The Shure SM57 is one of the most popular (if not the most popular) microphones in the world. Virtually everybody that has heard a recording since 1965 has heard the sound of an SM57; on snare drums, on guitar cabinets, and on the Presidential Podium (that recording of Nixon saying “I am not crook.” was recorded by the SM57). So how did this cheap little microphone become so prolific? Let’s take a look at where it came from:
Before 1965, Shure had already made quite a name for itself in the audio industry. It was the most popular maker of cartridges for record players and had found microphone success in everything from securing the contract though making throat microphones for the US Air Force (allowing pilots to speak to each other over the roar of engines) to miking the man who brought rock and roll to mainstream America: Mr Elvis Presley.
The microphone that was often connected to Elvis was the Shure Model 55. This mic garnered acclaim because of it’s awesome-stupendous art-deco styling, its affordability (ribbons were the predominant microphone type at the time), and its excellent sounding capsule: the Unidyne (developed by Ben Bauer in 1939). Engineers at Shure continued to develop their successful Unidyne capsule to make it better and better as time went by. Eventually a grumpy/ingenious engineer named Ernie Seeler developed the Unidyne III capsule, the very one used in the modern SM57 today. This capsule first found itself in the Shure Model 545, a microphone that looked veeeeeery similar to the SM57.
The Model 545 was pretty successful because of its great sound and its ground-breaking end-address capsule. Prior to the 545, microphones were more prone to feedback and less accommodating to close-miking because the capsule didn’t get right up against the sound source. This allowed more ambient noise to enter the recording. The 545 found itself in a lot of US studios, again because of it’s low price and superior rejection. The Model 545 was most notably used on Brian Wilson’s voice on a little album called Pet Sounds to track his voice separately while recording vocals shoulder-to-shoulder with the Beach Boys.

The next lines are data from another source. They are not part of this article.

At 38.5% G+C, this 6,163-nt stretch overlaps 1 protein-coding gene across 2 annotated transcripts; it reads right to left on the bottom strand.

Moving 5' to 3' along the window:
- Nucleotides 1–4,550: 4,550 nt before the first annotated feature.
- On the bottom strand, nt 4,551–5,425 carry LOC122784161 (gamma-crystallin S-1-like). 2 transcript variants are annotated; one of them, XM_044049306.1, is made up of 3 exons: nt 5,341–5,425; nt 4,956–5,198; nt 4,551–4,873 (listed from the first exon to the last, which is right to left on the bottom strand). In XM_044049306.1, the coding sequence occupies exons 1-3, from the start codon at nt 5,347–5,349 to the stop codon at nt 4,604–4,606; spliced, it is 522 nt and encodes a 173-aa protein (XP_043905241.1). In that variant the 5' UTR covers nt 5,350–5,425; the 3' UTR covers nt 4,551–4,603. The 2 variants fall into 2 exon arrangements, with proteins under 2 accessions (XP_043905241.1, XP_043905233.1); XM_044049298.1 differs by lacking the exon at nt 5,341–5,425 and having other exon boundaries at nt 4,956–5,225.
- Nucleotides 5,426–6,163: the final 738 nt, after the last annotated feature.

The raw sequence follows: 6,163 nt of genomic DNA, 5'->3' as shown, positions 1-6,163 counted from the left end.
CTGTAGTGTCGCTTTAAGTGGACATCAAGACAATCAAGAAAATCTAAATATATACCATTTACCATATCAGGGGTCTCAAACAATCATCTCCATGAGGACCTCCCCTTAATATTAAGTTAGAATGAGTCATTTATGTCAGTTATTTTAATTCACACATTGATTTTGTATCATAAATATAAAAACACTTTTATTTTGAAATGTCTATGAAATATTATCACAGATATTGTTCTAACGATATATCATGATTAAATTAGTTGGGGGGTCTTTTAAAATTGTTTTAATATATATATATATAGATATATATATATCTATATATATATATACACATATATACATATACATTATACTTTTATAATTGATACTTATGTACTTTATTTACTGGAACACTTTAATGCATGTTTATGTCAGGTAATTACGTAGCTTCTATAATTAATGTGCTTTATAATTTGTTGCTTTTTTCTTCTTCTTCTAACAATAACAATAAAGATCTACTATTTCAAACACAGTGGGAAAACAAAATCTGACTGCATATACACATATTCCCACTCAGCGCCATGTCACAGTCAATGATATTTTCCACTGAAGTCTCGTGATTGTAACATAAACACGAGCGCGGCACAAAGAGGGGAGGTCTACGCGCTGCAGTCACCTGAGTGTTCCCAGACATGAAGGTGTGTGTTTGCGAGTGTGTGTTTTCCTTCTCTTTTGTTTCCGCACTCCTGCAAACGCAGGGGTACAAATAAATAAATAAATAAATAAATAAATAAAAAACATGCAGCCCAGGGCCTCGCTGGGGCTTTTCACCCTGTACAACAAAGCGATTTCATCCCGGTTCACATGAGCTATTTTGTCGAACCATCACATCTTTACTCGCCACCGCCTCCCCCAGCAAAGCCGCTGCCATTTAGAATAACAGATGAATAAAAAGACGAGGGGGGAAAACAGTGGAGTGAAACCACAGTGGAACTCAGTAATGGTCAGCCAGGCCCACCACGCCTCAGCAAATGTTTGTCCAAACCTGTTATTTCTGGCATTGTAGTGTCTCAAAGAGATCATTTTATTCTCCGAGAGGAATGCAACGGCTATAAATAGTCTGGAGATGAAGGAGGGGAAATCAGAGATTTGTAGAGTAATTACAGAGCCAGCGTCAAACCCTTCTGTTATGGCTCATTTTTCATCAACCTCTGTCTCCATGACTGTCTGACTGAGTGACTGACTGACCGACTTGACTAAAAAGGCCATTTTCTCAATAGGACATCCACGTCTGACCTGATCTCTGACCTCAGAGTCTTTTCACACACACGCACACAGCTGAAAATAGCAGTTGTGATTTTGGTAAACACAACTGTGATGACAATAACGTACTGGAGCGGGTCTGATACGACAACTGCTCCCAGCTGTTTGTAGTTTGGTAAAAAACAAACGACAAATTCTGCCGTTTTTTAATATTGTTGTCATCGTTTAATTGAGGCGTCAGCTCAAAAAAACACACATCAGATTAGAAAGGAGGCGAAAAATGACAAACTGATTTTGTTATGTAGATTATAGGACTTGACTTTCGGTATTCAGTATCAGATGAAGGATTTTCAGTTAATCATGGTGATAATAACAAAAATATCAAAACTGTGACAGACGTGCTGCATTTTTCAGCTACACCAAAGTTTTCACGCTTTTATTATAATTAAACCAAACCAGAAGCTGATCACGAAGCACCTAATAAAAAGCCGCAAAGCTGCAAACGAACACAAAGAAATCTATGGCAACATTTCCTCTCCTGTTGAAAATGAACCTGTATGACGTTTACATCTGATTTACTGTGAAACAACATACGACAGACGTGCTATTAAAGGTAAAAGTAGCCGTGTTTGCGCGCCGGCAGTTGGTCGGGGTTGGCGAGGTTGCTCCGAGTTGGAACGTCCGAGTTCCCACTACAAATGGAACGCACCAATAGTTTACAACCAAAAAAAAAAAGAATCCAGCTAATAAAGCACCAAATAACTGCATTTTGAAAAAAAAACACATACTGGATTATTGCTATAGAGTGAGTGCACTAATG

Meanwhile, back at Shure Brothers Incorporated, the crazy engineers kept trying to improve upon the 545. Television was becoming a big thing, so they decided they would build a mic for this demographic.
They already had an excellent capsule, but they needed a microphone casing that would withstand the rigors of TV studios. So they did what any 11-year-old child would do and tried out their designs by cooking them, dropping them, and immersing them in salt water. Once they had a superhero microphone that survived the tests, they gave its body (same as 545) a non-reflective coating for the cameras, and removed the on-and-off switch (you don’t want pesky talent accidentally turning off their mics). In 1965, when the uncreative naming people at Shure affixed an SM to the model name to indicate that it was a studio microphone, they were referring to TV studios.
Eventually word of this microphone’s infamous durability traveled into the burgeoning live sound industry, and techs starting bring along these trusty little mics. Studio engineers loved them too, not only because they sounded good, but also because they had extremely high SPL ratings. This meant that they could use these mics to get the sound that was becoming increasingly popular: close miking.
There you have it: the indisputable history of the Shure SM57. Tell your friends.
The Shure SM57; the classiest thing in this photograph.
Shure Incorporated Official Website
Here, There, and Everywhere: My Life Recording the Beatles – Geoff Emerick
Wouldn’t It Be Nice: Brian Wilson and the Making of The Beach Boys’ Pet Sounds – Charles L Granata